Tuesday, November 24, 2020

Jigsaw Blade Clamp Repair (U-Shank to T-Shank Conversion)

Jigsaw blades are available in two major styles: U-shank and T-shank.  Unfortunately, I was unaware of this fact when I bought my first jigsaw at a garage sale for $5.  I mistakenly bought a package of T-shank blades for it when it really took U-shank.

Not wanting to admit that I wasted $12 on the wrong blades for a $5 jigsaw, I decided to use them anyways because the package said, "Fits all jigsaws".  The blades did not fit properly and would slip out during use.  I still insisted they were supposed to work, so I tightened the blade clamp harder... too hard it seemed, since I'd cracked it right down the middle.

To better illustrate the problem, here are some poorly drawn diagrams:

Simply put, those blades did not fit all jigsaws.  The U-shank, shown in blue, would've fit perfectly in the slot.  The roll pin going all the way though both sides of the blade clamp should've been a dead giveaway that this was the style to buy, since it would key right into the cutout in the end of the shank.  The T-shank style is narrower for the most part, but has the same width as the U-shank at its "T", giving the illusion that they were interchangeable.  The other giveaway was that when inserting the T-shank into the clamp, the roll pin was in the way.  I had to pull it out slightly to fit the shank in, and even then, the shank didn't go all the way in, the "T" portion barely hanging on the edge.  (The roll pin served 2 purposes: to key in the U-shank, and to hold the blade clamp onto the end of the jigsaw's arbor).  All this being said, how was I supposed to know any of this prior to just buying a blade and trying it? The jigsaw itself had no indication of what style of blade it accepted, and really..... okay maybe I'm trying too hard to cover up the fact that I was just too excited to use the jigsaw that I didn't bother doing any research prior to purchasing the blades.  My solution to all this madness was to create a new blade clamp that would key in the T-shank style.  

Here is a photo of the jigsaw with the clamp removed:

Here's another illustration showing the original U-shank vs. what I had in mind for holding the T-shank.  This posed two major design challenges:  Firstly, it's a part with a rectangular bore through the middle.  By itself, this wouldn't have been a problem since I could've just drilled a hole and filed it square.  The real trick here was that it's a rectangular bore - with rectangular features on the inside wall.  Using conventional machining techniques, this would seem nearly impossible, that is if I was to make it out of one piece (sinker EDM comes to mind when calling for this kind of feature, otherwise some combination of broaches which I also don't have).  There was also the idea of filing the rectangular bore, and then inserting small screws through the side with the ends filed most of the way down to create the rectangular features, but don't tell anybody I realized this when I was already 90% done.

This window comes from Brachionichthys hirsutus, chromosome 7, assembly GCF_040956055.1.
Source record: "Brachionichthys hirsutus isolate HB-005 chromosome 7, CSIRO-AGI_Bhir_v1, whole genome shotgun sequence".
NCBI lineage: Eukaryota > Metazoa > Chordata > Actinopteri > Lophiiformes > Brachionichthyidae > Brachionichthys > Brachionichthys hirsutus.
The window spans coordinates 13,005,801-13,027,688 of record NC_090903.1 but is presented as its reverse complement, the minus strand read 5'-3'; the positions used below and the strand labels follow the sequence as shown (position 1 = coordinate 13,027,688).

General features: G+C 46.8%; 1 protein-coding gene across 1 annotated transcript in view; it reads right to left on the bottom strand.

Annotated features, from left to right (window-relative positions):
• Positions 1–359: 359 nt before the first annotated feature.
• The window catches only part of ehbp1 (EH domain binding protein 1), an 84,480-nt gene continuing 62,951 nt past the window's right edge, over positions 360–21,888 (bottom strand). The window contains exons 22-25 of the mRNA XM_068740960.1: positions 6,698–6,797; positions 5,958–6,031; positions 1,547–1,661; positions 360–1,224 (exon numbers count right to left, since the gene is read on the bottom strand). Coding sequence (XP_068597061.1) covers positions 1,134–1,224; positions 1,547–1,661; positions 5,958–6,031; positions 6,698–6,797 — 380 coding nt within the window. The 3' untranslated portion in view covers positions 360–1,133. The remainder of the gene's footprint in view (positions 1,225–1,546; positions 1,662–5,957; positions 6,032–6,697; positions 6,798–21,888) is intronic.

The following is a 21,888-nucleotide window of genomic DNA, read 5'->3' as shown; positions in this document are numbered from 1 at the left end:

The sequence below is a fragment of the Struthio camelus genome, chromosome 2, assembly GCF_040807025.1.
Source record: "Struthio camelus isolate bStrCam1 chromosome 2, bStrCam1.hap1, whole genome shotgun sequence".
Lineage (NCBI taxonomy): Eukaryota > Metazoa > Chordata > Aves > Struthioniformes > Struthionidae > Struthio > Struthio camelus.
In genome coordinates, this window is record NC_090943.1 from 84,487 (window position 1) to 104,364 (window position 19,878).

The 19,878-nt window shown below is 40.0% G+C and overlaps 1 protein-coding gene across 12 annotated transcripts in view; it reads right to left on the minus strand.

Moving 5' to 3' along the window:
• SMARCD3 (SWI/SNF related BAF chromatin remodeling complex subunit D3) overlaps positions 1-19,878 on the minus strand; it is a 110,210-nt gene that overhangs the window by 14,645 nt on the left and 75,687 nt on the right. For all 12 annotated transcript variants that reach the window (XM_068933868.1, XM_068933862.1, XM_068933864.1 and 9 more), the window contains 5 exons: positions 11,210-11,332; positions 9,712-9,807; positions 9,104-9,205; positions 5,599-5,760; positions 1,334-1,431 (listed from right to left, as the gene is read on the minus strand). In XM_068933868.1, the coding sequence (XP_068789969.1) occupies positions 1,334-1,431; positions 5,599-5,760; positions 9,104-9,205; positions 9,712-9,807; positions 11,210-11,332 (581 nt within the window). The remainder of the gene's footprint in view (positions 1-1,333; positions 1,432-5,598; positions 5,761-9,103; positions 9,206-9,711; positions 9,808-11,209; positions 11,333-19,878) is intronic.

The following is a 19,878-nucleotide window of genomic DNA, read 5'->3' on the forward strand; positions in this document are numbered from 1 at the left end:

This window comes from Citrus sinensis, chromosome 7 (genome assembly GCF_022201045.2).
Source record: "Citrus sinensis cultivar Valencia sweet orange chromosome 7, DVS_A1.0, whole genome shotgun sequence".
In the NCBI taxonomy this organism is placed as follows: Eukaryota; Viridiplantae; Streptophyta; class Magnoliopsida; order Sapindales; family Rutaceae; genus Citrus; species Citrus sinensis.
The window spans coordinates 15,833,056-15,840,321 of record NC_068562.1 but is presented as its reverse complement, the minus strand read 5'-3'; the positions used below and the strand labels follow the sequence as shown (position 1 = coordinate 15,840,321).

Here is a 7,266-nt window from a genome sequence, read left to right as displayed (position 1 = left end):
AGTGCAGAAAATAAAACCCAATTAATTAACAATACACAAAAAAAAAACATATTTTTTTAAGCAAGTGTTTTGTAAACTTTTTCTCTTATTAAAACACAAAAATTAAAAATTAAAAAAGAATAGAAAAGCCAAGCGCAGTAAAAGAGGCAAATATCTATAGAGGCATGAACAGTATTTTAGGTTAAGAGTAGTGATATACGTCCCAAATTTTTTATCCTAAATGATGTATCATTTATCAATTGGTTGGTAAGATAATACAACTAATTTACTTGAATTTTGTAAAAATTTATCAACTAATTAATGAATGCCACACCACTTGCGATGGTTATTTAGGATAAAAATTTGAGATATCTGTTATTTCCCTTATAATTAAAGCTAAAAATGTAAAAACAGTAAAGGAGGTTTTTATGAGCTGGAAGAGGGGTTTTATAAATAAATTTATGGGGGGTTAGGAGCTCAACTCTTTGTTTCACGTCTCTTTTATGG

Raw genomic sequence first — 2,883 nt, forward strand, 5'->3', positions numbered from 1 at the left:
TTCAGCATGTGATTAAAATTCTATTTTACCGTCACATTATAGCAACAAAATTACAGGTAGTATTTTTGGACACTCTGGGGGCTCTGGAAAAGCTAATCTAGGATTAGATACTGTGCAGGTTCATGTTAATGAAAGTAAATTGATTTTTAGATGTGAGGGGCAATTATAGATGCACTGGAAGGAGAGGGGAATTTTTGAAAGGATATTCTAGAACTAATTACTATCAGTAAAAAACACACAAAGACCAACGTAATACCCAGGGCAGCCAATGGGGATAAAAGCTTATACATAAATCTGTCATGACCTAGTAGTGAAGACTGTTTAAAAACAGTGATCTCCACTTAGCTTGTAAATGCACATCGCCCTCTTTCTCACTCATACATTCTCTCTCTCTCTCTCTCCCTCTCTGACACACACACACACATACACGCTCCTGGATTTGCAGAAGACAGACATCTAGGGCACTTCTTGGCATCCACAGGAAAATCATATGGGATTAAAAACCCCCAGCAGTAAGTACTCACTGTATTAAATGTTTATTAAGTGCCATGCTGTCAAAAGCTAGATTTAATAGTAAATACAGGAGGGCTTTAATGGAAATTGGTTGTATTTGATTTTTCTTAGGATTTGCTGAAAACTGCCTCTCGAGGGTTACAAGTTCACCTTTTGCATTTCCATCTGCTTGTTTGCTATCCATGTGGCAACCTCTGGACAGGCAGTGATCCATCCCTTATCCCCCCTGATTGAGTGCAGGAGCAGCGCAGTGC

I decided my best bet was to machine the blade clamp from two pieces, and weld them together.  Here are the blueprints I came up with:

Here are those two pieces after machining, prior to welding.  I had to use some small endmills (1/8" and 3/16") to make those features.

This is how they fit together. Note the size comparison with the original blade clamp.  Mine had to be bigger to fit the longer T-shank style, but also thicker because I wanted more thread so it wouldn't strip or crack like last time.

After welding, the final step was to drill and tap the screw hole, and drill the roll pin hole.  Since I'm not using the roll pin to key the blade shank, I only needed this hole to go through one side of the blade clamp (for holding onto the jigsaw arbor).  I threaded the hole for an M6 set screw.  This would be stronger than the original M4 socket head, but also allow me to utilize the same 3mm hex wrench that the jigsaw came holstered with.

All done and ready to go!  Note the purplish color from the welding heat.  At the same time, I also tried salvaging the original blade clamp by welding it back together, but the part was so thin, that the whole side just melted off.  I decided to scrap it.

Be on the lookout to see the blade clamp in action at the end of my new vise repair video!

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